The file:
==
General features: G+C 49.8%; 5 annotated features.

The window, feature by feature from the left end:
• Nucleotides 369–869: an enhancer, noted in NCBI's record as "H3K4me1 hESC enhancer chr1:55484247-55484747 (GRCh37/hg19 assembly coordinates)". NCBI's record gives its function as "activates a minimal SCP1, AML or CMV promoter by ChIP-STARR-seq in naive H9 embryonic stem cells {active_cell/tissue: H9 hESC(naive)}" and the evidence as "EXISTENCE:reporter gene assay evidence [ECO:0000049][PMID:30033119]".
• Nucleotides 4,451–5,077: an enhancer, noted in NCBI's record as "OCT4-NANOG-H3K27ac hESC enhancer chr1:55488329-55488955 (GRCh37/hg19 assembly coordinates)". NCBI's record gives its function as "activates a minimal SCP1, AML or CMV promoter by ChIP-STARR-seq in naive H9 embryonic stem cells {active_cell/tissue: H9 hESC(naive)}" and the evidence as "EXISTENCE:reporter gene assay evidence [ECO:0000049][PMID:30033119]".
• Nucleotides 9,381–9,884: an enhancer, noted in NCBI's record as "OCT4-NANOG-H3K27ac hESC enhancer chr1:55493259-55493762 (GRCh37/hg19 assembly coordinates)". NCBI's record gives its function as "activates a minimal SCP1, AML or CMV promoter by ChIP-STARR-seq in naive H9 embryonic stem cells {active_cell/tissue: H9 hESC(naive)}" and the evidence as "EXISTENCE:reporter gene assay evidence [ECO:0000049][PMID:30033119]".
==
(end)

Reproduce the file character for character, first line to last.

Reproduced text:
General features: G+C 49.8%; 5 annotated features.

The window, feature by feature from the left end:
• Nucleotides 369–869: an enhancer, noted in NCBI's record as "H3K4me1 hESC enhancer chr1:55484247-55484747 (GRCh37/hg19 assembly coordinates)". NCBI's record gives its function as "activates a minimal SCP1, AML or CMV promoter by ChIP-STARR-seq in naive H9 embryonic stem cells {active_cell/tissue: H9 hESC(naive)}" and the evidence as "EXISTENCE:reporter gene assay evidence [ECO:0000049][PMID:30033119]".
• Nucleotides 4,451–5,077: an enhancer, noted in NCBI's record as "OCT4-NANOG-H3K27ac hESC enhancer chr1:55488329-55488955 (GRCh37/hg19 assembly coordinates)". NCBI's record gives its function as "activates a minimal SCP1, AML or CMV promoter by ChIP-STARR-seq in naive H9 embryonic stem cells {active_cell/tissue: H9 hESC(naive)}" and the evidence as "EXISTENCE:reporter gene assay evidence [ECO:0000049][PMID:30033119]".
• Nucleotides 9,381–9,884: an enhancer, noted in NCBI's record as "OCT4-NANOG-H3K27ac hESC enhancer chr1:55493259-55493762 (GRCh37/hg19 assembly coordinates)". NCBI's record gives its function as "activates a minimal SCP1, AML or CMV promoter by ChIP-STARR-seq in naive H9 embryonic stem cells {active_cell/tissue: H9 hESC(naive)}" and the evidence as "EXISTENCE:reporter gene assay evidence [ECO:0000049][PMID:30033119]".